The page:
Analysis of PTNMs confirmed clinical reports and earlier research (Reference Van der Kolk, Blitz and Winthropvan der Kolk et al, 1984) that they often contain exact replications of the original traumatic events. Such nightmares are called ‘replicative’ to indicate that, according to the subject, the re-experience is an accurate reproduction of the event. In other words, the place, the people, the time, date and sequence of events are the same as in the original traumatic experience. It should be emphasised that this does not inform us in any way about possible underlying memory processes. The memory of the event plays an important role in re-experiencing. It is unlikely that a traumatic experience will be remembered as accurately as seems to be the case in replicative nightmares (Reference Lansky and BleyLansky & Bley, 1995). However, models derived from animal behaviour studies of fear conditioning show that ‘traumatic memories’ seem to be ineradicable (Reference LeDoux, Xagoraris and RomanskiLeDoux et al, 1989). In studying the phenomenology of PTNMs it may be possible to relate these symptoms to psychodynamics and sleep neurophysiology.
These findings led to a differentiation between two types of PTNM: the ‘symbolic’ and the ‘replicative’ (Box 3). In the symbolic PTNM the dream content has the characteristics of a normal dream. In other words, while there may be elements in the dreams that can be ascribed to traumatic experiences, they are present in a changed form and appear alongside representations of more recent events. So, for instance, the dream may be set in the same place as the original traumatic event, but the people in the dream come from more recent memories and were not there at the time. Other examples of the distortions we find in normal dreams include the merging of different events and impossible leaps in time and space.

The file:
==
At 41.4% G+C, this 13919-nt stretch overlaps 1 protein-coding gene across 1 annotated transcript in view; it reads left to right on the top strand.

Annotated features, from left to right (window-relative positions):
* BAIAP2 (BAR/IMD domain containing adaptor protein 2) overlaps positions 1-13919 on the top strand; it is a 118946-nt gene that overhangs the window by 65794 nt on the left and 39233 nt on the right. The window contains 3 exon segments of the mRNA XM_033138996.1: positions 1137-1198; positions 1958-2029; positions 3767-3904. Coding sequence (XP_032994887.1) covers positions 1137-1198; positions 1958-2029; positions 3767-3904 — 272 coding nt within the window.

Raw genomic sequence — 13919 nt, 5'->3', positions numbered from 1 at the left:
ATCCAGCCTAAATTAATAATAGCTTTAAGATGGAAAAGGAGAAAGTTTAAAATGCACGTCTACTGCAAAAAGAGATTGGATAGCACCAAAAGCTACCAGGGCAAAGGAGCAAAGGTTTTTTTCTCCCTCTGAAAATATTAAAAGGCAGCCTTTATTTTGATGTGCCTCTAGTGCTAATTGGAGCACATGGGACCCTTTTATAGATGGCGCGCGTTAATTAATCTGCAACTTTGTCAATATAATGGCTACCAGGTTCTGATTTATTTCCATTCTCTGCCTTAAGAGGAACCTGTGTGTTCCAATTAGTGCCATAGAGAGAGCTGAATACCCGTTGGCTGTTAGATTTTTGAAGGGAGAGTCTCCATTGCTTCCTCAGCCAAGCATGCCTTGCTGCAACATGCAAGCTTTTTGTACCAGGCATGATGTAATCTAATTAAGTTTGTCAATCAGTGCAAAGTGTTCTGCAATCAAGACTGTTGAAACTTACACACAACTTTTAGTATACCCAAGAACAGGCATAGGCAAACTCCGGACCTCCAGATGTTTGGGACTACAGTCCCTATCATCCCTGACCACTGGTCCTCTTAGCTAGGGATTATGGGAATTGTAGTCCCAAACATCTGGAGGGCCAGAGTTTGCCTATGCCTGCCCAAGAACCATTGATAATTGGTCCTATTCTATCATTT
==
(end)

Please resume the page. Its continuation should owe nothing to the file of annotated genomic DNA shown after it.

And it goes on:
Content as a normal dream, with distortions, irrational structure and numerous, eidetic images
Related to rapid eye movement (REM) sleep
As ‘normal’ nightmares
Content seems to be a replication of (part of) traumatic experience
Content is logical, more similar to normal thinking
Autonomic arousal is much more pronounced and similar to sleep terror in children
Related to non-REM sleep
Accompanied by motor activity
Response resembles a panic attack
In the replicative PTNM, the dream content does not show the distortions characteristic of normal dreaming. On the contrary, an experience is relived as if it were happening again, and the dreamer may act as if it were happening in real life. Often, but not always, replicative PTNMs are accompanied by manifestations of hyperarousal such as palpitations, increased respiration and excessive sweating. This hyperarousal is similar to that experienced in extreme fear.
Anyone observing this behaviour may have the impression that the person dreaming is suffering from psychosis or other mental illness, which may distress, alarm or even panic them. In some cases, partners have to sleep separately because PTNMs may cause the dreamer to act aggressively.